Farmers protest about EU agriculture subsidies in Prague

Photo: CTK

It wasn’t so much crying as sloganeering over spilt milk in Prague on Thursday, as thousands of farmers gathered to protest about the way the EU distributes farming subsidies. Farmers came from as far away as Lithuania to splatter milk and cereal over the pavements of Prague, angered by the low prices these goods fetched, and the way the European Union financed their production. The Czech agricultural minister responded, however, that there was nothing he could do.

Jan Veleba,  photo: CTK
When EU Agriculture Commissioner Mariann Fischer-Boel came to Prague on Thursday, so too did thousands of angry farmers from around the European Union. Over 8,000 people, some even with their own cattle, gathered on Prague’s Wenceslas Square to protest about the way the EU’s farming subsidies were divvied up. The protest was organized by the Czech Agrarian Chamber. Before the demonstration, its head Jan Veleba explained why:

Photo: CTK
“When we look at the subsidies we are getting from Brussels, from the EU’s Rural Development Fund - then we see that Czech farmers are receiving, per hectare, 40% percent less than their German or Austrian colleagues. And the difference between what old and new EU states receive is so big that we can’t compete.”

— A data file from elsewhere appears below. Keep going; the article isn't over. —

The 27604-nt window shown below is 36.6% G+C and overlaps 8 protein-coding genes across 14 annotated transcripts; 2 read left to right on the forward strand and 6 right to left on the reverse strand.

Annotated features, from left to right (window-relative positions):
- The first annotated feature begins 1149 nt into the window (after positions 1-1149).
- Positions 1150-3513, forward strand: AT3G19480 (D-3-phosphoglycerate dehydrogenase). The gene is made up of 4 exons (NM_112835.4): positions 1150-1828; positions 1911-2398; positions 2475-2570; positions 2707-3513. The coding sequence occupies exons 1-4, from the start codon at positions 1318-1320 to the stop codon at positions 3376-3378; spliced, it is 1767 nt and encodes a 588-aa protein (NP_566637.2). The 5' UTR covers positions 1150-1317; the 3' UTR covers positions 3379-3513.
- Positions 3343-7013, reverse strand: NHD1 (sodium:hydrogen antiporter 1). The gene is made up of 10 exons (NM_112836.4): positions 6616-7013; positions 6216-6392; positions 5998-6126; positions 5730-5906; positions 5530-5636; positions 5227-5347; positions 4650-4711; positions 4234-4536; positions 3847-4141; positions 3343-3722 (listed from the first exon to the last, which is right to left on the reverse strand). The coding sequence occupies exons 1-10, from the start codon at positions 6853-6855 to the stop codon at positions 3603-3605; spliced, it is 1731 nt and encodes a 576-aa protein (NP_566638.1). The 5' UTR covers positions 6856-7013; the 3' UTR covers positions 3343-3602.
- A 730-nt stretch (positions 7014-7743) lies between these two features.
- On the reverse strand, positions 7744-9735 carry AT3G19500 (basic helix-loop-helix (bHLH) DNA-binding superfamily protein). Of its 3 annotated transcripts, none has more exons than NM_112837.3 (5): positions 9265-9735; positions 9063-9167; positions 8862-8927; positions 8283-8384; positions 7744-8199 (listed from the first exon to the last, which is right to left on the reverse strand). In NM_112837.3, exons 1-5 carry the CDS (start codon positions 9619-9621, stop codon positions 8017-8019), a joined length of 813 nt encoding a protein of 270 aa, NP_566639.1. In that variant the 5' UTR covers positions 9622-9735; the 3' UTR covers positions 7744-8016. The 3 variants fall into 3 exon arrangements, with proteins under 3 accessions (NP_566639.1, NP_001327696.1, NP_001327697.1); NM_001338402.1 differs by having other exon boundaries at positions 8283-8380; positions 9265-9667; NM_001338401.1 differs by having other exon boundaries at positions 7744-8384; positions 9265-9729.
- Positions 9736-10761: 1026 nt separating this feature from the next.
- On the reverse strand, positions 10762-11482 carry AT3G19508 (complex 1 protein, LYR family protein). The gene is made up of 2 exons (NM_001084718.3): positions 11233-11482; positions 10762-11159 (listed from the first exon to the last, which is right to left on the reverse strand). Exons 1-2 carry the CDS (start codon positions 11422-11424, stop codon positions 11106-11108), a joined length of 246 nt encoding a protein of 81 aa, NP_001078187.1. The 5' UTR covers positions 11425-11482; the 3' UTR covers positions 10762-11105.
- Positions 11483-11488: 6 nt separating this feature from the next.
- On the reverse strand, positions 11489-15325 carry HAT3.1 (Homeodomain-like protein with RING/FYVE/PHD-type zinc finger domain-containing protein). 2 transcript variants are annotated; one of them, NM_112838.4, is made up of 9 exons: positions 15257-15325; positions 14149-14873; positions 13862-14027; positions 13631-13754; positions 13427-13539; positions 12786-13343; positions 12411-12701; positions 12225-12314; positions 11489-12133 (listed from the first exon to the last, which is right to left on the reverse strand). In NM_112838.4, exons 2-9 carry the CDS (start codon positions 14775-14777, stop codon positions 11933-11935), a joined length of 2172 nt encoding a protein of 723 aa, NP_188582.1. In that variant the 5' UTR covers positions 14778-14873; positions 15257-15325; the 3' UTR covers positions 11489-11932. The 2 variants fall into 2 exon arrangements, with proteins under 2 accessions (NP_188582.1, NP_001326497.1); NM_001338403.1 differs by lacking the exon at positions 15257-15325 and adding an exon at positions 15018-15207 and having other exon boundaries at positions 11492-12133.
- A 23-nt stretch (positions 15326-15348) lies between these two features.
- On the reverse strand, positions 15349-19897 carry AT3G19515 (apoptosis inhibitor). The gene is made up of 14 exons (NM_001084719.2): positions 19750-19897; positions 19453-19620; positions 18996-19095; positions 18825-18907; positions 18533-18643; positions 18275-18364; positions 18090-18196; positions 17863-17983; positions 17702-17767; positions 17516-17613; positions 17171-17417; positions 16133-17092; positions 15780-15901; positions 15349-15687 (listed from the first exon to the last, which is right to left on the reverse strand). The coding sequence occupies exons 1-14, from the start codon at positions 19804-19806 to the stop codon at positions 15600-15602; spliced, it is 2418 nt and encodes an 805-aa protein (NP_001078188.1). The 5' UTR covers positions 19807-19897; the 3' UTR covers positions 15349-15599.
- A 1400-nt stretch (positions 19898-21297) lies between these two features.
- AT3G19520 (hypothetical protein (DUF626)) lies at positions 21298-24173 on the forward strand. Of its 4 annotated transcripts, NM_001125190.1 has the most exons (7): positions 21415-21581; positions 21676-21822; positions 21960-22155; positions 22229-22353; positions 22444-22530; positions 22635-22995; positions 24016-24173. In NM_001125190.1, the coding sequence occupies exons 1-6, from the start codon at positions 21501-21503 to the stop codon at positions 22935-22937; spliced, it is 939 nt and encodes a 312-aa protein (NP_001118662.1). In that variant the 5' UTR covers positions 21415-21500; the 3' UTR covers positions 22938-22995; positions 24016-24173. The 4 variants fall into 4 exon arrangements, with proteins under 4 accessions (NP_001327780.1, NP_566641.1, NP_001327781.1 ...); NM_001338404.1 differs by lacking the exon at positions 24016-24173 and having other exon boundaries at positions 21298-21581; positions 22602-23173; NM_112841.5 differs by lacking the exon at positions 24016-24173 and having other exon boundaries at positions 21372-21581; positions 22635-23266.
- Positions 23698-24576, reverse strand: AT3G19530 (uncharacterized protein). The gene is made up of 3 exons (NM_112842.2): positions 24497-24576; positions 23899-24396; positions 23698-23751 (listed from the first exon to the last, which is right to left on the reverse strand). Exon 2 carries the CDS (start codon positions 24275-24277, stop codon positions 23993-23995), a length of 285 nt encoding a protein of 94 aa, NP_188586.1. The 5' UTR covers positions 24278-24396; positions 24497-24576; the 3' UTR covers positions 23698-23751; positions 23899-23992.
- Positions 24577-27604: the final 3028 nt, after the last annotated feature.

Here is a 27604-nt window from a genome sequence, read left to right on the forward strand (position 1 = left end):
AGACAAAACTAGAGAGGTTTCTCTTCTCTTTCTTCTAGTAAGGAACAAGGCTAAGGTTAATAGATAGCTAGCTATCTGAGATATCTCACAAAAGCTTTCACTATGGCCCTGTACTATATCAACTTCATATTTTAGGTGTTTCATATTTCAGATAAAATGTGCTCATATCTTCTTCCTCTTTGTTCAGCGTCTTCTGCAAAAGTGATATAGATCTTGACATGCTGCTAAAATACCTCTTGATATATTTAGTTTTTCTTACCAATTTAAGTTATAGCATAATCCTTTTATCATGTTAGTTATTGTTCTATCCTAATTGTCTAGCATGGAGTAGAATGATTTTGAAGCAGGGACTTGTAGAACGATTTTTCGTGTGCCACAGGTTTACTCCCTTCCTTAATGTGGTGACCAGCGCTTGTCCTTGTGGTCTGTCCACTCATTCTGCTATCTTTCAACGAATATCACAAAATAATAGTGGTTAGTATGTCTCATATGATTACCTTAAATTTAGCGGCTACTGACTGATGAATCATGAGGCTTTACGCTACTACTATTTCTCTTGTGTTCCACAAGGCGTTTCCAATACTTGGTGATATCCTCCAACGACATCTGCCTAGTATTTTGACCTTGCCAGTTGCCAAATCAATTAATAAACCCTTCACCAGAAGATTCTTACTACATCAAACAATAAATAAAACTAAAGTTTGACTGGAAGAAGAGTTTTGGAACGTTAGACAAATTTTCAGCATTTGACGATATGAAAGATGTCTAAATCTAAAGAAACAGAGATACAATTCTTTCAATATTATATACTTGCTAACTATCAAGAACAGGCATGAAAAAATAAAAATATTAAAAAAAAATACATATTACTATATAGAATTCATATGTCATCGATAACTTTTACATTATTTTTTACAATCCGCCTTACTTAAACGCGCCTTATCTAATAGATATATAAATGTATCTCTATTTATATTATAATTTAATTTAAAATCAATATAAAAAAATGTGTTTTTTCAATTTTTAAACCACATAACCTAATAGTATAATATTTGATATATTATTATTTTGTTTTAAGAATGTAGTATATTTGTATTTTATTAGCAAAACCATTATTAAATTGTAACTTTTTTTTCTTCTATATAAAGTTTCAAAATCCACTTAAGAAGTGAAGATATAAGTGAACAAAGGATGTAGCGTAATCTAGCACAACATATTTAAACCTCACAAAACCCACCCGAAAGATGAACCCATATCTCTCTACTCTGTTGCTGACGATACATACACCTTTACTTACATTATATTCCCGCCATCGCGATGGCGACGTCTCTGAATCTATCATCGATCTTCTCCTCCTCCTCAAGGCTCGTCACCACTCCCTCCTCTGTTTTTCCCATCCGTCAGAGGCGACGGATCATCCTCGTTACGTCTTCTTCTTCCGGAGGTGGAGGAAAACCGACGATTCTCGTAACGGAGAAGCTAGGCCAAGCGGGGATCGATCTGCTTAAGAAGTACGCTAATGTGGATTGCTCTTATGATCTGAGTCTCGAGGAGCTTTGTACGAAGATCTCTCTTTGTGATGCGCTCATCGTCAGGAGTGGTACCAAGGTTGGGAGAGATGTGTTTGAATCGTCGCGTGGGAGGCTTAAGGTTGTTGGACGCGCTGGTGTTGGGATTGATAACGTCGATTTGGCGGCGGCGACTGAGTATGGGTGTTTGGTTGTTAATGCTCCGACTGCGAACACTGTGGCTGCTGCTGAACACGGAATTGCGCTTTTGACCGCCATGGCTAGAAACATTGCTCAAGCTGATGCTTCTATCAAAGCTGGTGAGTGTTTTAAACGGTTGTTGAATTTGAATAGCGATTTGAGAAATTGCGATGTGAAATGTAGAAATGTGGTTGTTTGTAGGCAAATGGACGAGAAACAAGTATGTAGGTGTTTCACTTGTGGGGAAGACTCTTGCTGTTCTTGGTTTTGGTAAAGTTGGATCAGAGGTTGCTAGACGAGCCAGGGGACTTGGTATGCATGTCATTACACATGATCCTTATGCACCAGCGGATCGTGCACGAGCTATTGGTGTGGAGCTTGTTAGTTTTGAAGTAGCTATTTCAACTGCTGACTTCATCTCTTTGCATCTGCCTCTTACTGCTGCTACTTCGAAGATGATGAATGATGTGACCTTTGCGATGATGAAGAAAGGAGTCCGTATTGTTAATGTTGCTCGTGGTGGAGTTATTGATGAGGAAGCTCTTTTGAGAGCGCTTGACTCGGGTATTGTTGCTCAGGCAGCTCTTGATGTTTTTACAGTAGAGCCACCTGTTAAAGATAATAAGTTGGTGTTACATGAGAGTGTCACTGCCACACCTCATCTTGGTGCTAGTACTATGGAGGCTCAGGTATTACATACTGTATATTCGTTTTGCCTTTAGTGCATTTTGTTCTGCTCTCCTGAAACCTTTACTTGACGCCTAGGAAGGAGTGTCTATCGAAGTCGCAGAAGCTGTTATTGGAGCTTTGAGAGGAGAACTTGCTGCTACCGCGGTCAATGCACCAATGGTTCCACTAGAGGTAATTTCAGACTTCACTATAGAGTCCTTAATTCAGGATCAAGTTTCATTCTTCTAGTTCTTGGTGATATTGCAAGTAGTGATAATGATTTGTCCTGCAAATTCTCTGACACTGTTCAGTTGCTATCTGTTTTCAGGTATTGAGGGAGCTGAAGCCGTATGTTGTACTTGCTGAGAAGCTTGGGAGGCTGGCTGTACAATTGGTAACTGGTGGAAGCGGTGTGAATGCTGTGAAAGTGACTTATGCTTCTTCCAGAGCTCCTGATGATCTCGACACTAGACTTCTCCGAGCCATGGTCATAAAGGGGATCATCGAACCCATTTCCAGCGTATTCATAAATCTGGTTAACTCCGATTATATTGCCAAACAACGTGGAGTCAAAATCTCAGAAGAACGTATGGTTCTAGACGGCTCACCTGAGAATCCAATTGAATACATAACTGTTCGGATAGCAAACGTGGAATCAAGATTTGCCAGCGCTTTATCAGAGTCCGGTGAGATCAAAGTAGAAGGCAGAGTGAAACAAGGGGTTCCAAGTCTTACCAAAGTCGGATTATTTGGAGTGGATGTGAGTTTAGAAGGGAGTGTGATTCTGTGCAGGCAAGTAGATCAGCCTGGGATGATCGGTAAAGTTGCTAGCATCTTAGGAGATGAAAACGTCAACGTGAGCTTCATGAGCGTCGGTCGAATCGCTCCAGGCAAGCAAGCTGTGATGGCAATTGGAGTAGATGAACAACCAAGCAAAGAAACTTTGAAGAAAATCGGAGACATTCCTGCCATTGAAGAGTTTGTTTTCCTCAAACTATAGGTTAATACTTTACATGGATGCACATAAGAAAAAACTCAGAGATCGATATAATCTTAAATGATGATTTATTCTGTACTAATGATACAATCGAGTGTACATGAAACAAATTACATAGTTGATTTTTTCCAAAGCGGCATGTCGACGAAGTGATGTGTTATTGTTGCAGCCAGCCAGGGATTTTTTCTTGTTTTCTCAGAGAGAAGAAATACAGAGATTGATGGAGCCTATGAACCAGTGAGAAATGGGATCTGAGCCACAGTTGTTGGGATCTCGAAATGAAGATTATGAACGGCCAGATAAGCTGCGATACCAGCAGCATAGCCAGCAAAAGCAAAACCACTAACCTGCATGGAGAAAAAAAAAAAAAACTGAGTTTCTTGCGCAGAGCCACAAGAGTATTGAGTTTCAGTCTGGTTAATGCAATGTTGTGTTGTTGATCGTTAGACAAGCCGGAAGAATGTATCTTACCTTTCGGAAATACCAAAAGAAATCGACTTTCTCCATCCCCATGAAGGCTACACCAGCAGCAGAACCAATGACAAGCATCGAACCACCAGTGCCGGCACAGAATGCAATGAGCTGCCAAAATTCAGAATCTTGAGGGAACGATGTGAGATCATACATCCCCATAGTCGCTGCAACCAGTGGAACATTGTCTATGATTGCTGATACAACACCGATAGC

But on Thursday, colleagues from Austria and Germany did show up to protest in solidarity with the Czechs. As did Slovak and Hungarian farmers, also unhappy with the piece of the pie that Brussels was giving them. Czech Agriculture Minister Petr Gandalovič addressed those assembled, saying that nothing could be done until the EU renegotiated its agriculture policy in 2013:

“The conditions according to which the Czech Republic entered into the European Union were negotiated in 2002-2003, and they were approved in this country by a referendum. So no amount of demonstration or protest will be able to change them now.”

Mr Gandalovič echoed the views of Eurocommissioner Mariann Fischer-Boel, who pledged her support to the farmers, but said that an overhaul of the system was still four years off.

Ahead of the Czech Republic’s EU presidency, Agriculture Minister Petr Gandalovič called reform of the bloc’s agricultural policy one of his top priorities. But on Thursday he insisted that he would not make a move to speed that process up. Until something changes, however, Czech farmers have warned that Prague will play host to a further wave of such protests.